He entered the small reception area inside the exterior double glass doors and took a deep breath. There were two interior doors of solid, blond-finished wood with eight-by-ten-inch safety glass in the center. To the right of these doors was the information station. A uniformed information officer sat behind the glass-enclosed counter. After Matt told the officer who he wanted to talk to, the officer made a phone call.

The officer looked up periodically at Matt, then resumed reading and flipping through several sheets of paper in a file. The wait was frustrating. He considered walking out but eventually the doors opened and a uniformed female officer approached him. “Mr. Sweet?”

“Yes,” Matt said and rose.

She offered her hand to shake. Matt extended his and felt her firm grip. “What can I do for you?” she asked.

Matt hesitated. Maybe it had been a mistake to come to the department again. On his previous visits he had followed a plain clothes detective into the department and sat at his desk chatting. No, this wasn’t good. Matt began to answer when the officer spoke first.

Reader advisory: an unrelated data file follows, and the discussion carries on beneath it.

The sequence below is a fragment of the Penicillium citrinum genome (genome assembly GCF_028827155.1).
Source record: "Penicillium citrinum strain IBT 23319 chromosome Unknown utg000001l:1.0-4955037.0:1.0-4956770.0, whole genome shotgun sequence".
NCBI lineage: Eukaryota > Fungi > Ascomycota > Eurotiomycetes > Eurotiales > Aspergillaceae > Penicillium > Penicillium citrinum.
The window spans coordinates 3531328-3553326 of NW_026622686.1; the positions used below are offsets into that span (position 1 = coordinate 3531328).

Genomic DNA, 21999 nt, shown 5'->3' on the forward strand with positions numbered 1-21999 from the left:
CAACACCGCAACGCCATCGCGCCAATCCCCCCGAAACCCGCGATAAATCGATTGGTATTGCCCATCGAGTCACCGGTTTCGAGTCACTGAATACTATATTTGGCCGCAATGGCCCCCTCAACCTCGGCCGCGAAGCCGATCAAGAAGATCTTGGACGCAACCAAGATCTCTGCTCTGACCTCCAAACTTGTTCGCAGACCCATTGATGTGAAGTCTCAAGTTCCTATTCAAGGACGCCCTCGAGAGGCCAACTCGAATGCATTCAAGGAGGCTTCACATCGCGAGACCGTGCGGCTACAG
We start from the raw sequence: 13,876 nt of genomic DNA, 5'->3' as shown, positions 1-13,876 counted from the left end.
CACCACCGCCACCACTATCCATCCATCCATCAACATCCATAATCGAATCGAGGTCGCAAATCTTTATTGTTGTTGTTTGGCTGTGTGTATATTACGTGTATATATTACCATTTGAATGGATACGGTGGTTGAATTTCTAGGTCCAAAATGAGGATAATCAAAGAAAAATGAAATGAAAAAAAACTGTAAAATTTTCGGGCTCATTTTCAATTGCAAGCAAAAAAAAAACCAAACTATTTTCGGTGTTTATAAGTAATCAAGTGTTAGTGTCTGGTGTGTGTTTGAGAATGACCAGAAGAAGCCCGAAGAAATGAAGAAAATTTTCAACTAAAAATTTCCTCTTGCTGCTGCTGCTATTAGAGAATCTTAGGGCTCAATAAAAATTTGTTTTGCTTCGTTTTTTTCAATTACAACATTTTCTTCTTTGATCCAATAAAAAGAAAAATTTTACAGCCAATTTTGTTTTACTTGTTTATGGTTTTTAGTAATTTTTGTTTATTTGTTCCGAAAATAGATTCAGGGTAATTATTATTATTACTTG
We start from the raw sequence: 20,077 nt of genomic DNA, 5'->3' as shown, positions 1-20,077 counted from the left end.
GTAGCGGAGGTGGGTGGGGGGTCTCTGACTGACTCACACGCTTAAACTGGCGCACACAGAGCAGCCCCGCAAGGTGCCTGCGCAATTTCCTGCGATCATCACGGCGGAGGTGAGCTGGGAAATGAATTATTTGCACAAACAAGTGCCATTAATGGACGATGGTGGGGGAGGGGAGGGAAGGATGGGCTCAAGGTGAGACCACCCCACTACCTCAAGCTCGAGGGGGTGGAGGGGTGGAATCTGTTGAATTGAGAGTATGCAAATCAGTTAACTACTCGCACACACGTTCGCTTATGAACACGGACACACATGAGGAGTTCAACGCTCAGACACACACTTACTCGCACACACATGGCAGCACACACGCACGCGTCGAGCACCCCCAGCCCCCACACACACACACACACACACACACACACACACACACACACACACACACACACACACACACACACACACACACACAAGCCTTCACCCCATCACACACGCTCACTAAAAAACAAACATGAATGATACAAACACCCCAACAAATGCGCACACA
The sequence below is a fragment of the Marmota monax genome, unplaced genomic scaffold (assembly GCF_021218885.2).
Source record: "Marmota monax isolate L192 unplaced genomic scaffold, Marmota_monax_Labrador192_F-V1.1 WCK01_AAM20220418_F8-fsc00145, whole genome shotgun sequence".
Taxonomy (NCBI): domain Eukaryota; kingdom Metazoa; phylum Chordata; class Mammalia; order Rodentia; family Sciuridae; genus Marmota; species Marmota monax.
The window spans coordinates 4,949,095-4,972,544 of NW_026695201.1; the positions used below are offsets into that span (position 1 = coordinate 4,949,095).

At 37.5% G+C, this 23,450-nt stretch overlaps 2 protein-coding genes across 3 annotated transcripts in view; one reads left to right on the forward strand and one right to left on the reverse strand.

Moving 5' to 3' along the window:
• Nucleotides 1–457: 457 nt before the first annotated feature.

“Why don’t we go outside?” she suggested, as she walked to the double glass doors.

Matt opened the door for her and followed her outside. They stepped around the concrete barricade cylinders. “My daughter was killed,” he said.

They walked between the courthouse and the county office building. The sky was clear, but there was a chill in the air. The pathway was lined with green gingko trees. They approached the narrow paved drive to the county jail. Beyond the drive was a small park.

“I know about your daughter,” she said.

“I guess everyone does,” Matt admitted.

“Something like that.”

As they walked farther, he watched her and thought that she was too beautiful to be a cop. Her auburn hair was done up in a bun at the back.

“I don’t really know why I came down here again.” She listened but said nothing, so he continued. “I guess I wanted to talk. And I can’t keep upsetting my wife with my suspicions.”

“This must be difficult for your wife,” she offered.

“Yes, it is.”